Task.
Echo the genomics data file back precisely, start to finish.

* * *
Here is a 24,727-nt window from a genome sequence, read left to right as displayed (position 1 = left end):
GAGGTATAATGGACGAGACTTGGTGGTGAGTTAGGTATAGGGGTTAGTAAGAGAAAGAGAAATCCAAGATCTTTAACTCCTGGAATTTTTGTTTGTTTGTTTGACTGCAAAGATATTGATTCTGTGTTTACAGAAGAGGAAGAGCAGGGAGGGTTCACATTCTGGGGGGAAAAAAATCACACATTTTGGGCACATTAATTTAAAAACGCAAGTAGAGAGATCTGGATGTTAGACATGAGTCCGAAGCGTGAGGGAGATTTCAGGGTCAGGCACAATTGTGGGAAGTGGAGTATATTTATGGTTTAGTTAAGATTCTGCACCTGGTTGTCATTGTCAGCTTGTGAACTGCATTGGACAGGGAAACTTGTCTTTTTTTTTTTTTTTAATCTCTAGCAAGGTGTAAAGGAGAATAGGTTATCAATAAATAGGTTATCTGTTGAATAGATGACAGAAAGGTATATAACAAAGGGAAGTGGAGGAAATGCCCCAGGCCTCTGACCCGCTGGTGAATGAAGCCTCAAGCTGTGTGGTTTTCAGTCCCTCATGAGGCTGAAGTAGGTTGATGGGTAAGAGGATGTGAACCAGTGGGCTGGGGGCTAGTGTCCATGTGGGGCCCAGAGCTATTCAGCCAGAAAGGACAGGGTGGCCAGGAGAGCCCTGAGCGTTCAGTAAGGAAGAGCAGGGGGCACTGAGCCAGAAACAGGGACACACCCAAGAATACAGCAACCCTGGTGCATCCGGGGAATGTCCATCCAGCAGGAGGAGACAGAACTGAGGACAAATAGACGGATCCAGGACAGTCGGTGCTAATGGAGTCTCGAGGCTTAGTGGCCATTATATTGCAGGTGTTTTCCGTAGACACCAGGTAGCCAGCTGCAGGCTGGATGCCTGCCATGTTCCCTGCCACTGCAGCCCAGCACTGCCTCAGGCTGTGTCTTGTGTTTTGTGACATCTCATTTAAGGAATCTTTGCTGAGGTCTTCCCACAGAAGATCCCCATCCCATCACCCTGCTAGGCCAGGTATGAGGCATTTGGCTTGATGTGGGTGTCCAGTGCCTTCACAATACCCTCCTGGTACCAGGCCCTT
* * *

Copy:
Here is a 24,727-nt window from a genome sequence, read left to right as displayed (position 1 = left end):
GAGGTATAATGGACGAGACTTGGTGGTGAGTTAGGTATAGGGGTTAGTAAGAGAAAGAGAAATCCAAGATCTTTAACTCCTGGAATTTTTGTTTGTTTGTTTGACTGCAAAGATATTGATTCTGTGTTTACAGAAGAGGAAGAGCAGGGAGGGTTCACATTCTGGGGGGAAAAAAATCACACATTTTGGGCACATTAATTTAAAAACGCAAGTAGAGAGATCTGGATGTTAGACATGAGTCCGAAGCGTGAGGGAGATTTCAGGGTCAGGCACAATTGTGGGAAGTGGAGTATATTTATGGTTTAGTTAAGATTCTGCACCTGGTTGTCATTGTCAGCTTGTGAACTGCATTGGACAGGGAAACTTGTCTTTTTTTTTTTTTTTAATCTCTAGCAAGGTGTAAAGGAGAATAGGTTATCAATAAATAGGTTATCTGTTGAATAGATGACAGAAAGGTATATAACAAAGGGAAGTGGAGGAAATGCCCCAGGCCTCTGACCCGCTGGTGAATGAAGCCTCAAGCTGTGTGGTTTTCAGTCCCTCATGAGGCTGAAGTAGGTTGATGGGTAAGAGGATGTGAACCAGTGGGCTGGGGGCTAGTGTCCATGTGGGGCCCAGAGCTATTCAGCCAGAAAGGACAGGGTGGCCAGGAGAGCCCTGAGCGTTCAGTAAGGAAGAGCAGGGGGCACTGAGCCAGAAACAGGGACACACCCAAGAATACAGCAACCCTGGTGCATCCGGGGAATGTCCATCCAGCAGGAGGAGACAGAACTGAGGACAAATAGACGGATCCAGGACAGTCGGTGCTAATGGAGTCTCGAGGCTTAGTGGCCATTATATTGCAGGTGTTTTCCGTAGACACCAGGTAGCCAGCTGCAGGCTGGATGCCTGCCATGTTCCCTGCCACTGCAGCCCAGCACTGCCTCAGGCTGTGTCTTGTGTTTTGTGACATCTCATTTAAGGAATCTTTGCTGAGGTCTTCCCACAGAAGATCCCCATCCCATCACCCTGCTAGGCCAGGTATGAGGCATTTGGCTTGATGTGGGTGTCCAGTGCCTTCACAATACCCTCCTGGTACCAGGCCCTT